There's an aspect to' blurriness' that is itself indicative of context and purpose. I'm going to be very careful not to overstate this, but when musicians are an adjunct to vernacular participation i.e. dancing, there is expectation. Expectation is related to what is definable and predictable. The 19th century in England was a long divorce of musicians from being an adjunct to vernacular participation. Musicians increasingly became products of vernacular consumption. People who are consuming are less concerned with expectation and clear purposeful distinction.

A "patrol" is a descriptive march (most of the time).  It is played ppp to fff and back to ppp which is supposed to simulate an approaching group marching, the march past, then marching away. 

They don't always follow this form but generally when "patrol" is in the title this is what you can expect. 



carrie horgan said:

Interesting discussion.  I think Mike may be right about the blurriness between jigs, breakdowns and galops.  May be a breakdown just means 'a fast-paced banjo tune'.  I've never really understood what a 'Patrol' is either!

Jody, I was referring to the social and cultural change in 19th century Victorian England involving music's increasing relationship with a non-participating, paying audience. Expectation and predictability does not disappear, but there is a focus shift toward a consideration of genre. I guess that can be described as the 'what' rather than the 'how' when compared to a culture in which people directly participate. We need to be very careful though, as despite the plentiful evidence for that social and cultural change, over-simplification and opinion can obscure very real and significant contradictions and contrasting exceptions within that broad picture.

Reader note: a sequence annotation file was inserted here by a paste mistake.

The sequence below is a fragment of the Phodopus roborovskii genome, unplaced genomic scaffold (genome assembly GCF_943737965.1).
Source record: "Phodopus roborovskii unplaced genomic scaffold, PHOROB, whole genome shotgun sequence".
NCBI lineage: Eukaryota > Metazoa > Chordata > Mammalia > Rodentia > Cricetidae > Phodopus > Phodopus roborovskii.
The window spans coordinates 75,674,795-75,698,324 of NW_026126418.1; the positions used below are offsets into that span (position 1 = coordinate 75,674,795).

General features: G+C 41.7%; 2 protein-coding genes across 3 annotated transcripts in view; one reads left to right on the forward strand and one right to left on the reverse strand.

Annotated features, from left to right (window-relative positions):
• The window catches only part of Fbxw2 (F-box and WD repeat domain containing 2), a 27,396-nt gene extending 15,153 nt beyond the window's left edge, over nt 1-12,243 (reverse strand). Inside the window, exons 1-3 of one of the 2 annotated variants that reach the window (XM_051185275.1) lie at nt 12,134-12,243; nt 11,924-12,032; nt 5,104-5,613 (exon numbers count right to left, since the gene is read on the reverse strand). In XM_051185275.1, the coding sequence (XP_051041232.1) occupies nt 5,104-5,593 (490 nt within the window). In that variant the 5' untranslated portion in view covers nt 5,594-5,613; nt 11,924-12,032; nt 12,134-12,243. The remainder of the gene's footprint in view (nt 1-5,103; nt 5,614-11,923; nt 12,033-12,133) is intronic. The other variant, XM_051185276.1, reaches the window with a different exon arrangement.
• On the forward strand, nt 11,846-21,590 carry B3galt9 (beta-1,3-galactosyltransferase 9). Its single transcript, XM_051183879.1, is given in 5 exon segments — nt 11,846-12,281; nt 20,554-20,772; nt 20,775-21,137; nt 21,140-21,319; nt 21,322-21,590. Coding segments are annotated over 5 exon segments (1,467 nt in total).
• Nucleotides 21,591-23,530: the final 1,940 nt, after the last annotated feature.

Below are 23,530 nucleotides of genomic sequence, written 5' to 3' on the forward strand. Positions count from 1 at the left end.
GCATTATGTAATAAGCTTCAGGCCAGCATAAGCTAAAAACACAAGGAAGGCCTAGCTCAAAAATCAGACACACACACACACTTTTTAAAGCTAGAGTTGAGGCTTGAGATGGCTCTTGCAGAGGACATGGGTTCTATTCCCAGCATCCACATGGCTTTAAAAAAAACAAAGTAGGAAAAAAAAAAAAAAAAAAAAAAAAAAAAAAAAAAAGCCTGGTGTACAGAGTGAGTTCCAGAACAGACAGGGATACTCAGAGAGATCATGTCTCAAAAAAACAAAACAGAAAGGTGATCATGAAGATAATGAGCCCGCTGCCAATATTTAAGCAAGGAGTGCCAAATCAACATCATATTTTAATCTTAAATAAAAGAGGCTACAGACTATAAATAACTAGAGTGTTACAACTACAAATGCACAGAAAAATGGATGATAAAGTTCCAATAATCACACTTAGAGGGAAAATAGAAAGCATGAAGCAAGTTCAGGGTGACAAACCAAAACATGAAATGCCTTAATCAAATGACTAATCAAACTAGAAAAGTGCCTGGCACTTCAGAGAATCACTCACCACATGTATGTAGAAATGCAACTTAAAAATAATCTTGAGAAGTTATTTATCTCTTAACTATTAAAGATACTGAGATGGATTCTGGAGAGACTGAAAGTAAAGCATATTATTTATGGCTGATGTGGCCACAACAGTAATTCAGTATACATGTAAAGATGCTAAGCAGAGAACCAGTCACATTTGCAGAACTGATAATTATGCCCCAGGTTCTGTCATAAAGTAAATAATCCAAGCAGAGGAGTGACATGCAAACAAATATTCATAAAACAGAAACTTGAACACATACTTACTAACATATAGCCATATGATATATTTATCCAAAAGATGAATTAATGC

Jody Stecher said:

I follow you and agree completely up to the last two sentences. I don't disagree with them, I just don't know what you mean! 

Mike Bostock said:

There's an aspect to' blurriness' that is itself indicative of context and purpose. I'm going to be very careful not to overstate this, but when musicians are an adjunct to vernacular participation i.e. dancing, there is expectation. Expectation is related to what is definable and predictable. The 19th century in England was a long divorce of musicians from being an adjunct to vernacular participation. Musicians increasingly became products of vernacular consumption. People who are consuming are less concerned with expectation and clear purposeful distinction.